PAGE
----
Identifying anonymous email senders
In an attempt to help police with investigations, researchers at a
Canadian university have developed a technique for unveiling the
identities of anonymous email senders.
In an attempt to help police with investigations, researchers at a Canadian university have developed a technique for unveiling the identities of anonymous email senders.
Fingerprint-based identification has been the oldest biometric technique successfully used in a conventional crime investigation. The unique patterns of a fingerprint can help crime investigators infer the identities of suspects.
However, circumstances have changed since the emergence and rapid proliferation of cybercrime. Unlike conventional crimes, there are no fingerprints to be found in cybercrime.
Cybercriminals often use anonymously-sent email to commit crimes, but new digital forensic methods may help identify senders so that they can be prosecuted in court. A team of researchers from Concordia University in Montreal, Canada, has developed an effective new technique to determine the authorship of anonymous emails.
Tests showed their method has a high level of accuracy and unlike many other methods of ascertaining authorship, it can provide presentable evidence in courts of law.
In the past few years, we`ve seen an alarming increase in the number of cybercrimes involving anonymous emails, explained study co-author Benjamin Fung, a professor of information systems engineering at the university and an expert in data mining extracting useful, previously unknown knowledge from a large volume of raw data.
These emails can transmit threats or child pornography, cyber bullying, facilitate communications between criminals or carry viruses.
He explained that an email contains two parts, header and body. An anonymous email is an email without the header information and without a name or signature at the end of the email.
Mr Fung said that while police can often use the IP address to locate the house or business where an email originated, they may find many people at that address and until now it has been impossible to say which resident or worker was responsible; they need a reliable, effective way to determine which of several suspects has written the emails under investigation.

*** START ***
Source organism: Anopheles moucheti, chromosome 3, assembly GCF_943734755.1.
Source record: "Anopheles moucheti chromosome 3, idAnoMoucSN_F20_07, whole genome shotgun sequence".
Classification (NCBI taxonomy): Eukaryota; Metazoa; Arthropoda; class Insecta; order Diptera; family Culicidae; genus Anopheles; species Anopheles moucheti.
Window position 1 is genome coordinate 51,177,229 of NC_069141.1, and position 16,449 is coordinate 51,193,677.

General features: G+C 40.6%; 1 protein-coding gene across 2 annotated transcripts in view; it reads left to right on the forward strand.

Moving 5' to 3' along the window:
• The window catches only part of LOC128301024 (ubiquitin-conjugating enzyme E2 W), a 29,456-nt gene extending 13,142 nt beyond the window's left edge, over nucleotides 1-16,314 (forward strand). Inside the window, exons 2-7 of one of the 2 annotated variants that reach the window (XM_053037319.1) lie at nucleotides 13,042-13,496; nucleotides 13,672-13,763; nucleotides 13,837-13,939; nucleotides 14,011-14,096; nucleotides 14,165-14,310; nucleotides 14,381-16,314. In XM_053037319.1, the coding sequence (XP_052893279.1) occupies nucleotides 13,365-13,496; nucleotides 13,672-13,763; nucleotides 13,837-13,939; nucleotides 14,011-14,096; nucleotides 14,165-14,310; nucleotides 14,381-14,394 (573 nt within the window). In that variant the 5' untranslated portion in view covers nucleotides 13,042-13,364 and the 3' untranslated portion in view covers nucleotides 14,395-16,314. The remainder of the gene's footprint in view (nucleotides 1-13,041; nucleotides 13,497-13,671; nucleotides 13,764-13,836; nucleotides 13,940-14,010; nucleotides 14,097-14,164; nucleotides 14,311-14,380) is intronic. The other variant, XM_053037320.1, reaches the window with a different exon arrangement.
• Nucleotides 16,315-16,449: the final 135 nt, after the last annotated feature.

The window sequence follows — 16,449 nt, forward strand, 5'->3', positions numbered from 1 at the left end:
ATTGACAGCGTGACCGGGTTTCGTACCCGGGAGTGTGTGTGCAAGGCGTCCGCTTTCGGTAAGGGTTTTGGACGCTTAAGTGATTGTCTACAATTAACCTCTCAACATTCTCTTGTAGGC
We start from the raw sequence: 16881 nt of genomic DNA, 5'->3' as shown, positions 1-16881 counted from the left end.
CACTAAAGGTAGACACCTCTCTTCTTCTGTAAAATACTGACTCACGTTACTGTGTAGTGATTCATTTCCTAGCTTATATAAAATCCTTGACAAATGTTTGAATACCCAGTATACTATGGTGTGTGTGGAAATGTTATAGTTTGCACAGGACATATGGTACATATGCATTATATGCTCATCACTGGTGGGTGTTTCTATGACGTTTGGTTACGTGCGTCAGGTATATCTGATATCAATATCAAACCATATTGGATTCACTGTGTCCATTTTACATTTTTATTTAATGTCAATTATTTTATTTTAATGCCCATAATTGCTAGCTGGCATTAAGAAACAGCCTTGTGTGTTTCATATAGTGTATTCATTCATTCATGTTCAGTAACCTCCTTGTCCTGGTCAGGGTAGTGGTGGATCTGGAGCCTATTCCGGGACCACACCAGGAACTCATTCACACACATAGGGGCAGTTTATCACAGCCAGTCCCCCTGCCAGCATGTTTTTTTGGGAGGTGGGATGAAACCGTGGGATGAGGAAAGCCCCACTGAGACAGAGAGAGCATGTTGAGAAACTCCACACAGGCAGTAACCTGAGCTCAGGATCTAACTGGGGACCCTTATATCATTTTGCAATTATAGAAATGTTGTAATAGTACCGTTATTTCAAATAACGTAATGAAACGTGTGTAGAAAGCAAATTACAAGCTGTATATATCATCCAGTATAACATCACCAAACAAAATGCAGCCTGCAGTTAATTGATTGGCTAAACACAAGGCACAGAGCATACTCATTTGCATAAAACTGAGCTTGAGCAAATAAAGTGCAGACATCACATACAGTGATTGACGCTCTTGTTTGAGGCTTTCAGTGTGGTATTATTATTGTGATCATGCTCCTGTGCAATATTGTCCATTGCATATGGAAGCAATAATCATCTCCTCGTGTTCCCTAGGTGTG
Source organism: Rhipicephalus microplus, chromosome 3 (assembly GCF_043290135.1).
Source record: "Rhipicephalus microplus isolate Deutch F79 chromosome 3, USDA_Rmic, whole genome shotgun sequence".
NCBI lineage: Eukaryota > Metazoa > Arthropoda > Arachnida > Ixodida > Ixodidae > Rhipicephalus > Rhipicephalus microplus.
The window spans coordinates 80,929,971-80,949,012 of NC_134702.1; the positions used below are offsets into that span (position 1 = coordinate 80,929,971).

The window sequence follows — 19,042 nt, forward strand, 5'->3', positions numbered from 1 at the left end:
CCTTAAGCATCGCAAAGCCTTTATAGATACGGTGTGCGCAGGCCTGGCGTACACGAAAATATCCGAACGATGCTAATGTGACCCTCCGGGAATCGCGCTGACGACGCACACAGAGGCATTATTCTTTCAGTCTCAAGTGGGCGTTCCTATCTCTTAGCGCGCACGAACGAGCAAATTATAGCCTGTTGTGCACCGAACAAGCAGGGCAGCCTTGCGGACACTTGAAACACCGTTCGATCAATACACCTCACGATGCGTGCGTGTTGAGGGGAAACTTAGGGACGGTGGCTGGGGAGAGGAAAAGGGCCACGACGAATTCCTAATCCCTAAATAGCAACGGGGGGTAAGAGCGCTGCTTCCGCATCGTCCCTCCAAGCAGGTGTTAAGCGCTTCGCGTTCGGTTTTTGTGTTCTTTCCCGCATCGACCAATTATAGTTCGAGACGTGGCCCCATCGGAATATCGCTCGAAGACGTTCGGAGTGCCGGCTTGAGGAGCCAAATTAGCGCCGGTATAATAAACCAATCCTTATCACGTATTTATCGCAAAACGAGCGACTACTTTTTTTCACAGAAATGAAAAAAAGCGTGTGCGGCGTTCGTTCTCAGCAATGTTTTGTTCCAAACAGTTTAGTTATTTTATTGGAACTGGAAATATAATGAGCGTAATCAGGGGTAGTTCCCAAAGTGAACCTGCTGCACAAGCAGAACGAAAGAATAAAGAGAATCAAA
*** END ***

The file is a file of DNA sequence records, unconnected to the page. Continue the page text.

Mr Fung and his colleagues developed a novel method of authorship attribution to meet this need, based on techniques used in speech recognition and data mining. Their approach relies on the identification of frequent patterns unique combinations of features that recur in a suspects emails.
Aspects of the writing looked at include:
Length of sentence
Use of function words
Layout of paragraphs
To determine whether a suspect has authored the target email, they first identify the patterns found in emails written by the subject. Then, they filter out any of these patterns which are also found in the emails of other suspects.
The remaining frequent patterns are unique to the author of the emails being analysed. They constitute the suspects write-print, a distinctive identifier like a fingerprint.
Lets say the anonymous email contains typos or grammatical mistakes, or is written entirely in lower case letters, said Mr Fung. We use those special characteristics to create a write-print. Using this method, we can even determine with a high degree of accuracy who wrote a given email and infer the gender, nationality and education level of the author.
To test the accuracy of their technique, Mr Fung and his colleagues examined the Enron Email Dataset, a collection which contains over 200,000 real-life emails from 158 employees of the Enron Corporation. Using a sample of ten emails written by each of ten subjects 100 emails in all they were able to identify authorship with an accuracy of 80 per cent to 90 per cent.
Our technique was designed to provide credible evidence that can be presented in a court of law, said Mr Fung. For evidence to be admissible, investigators need to explain how they have reached their conclusions. Our method allows them to do this.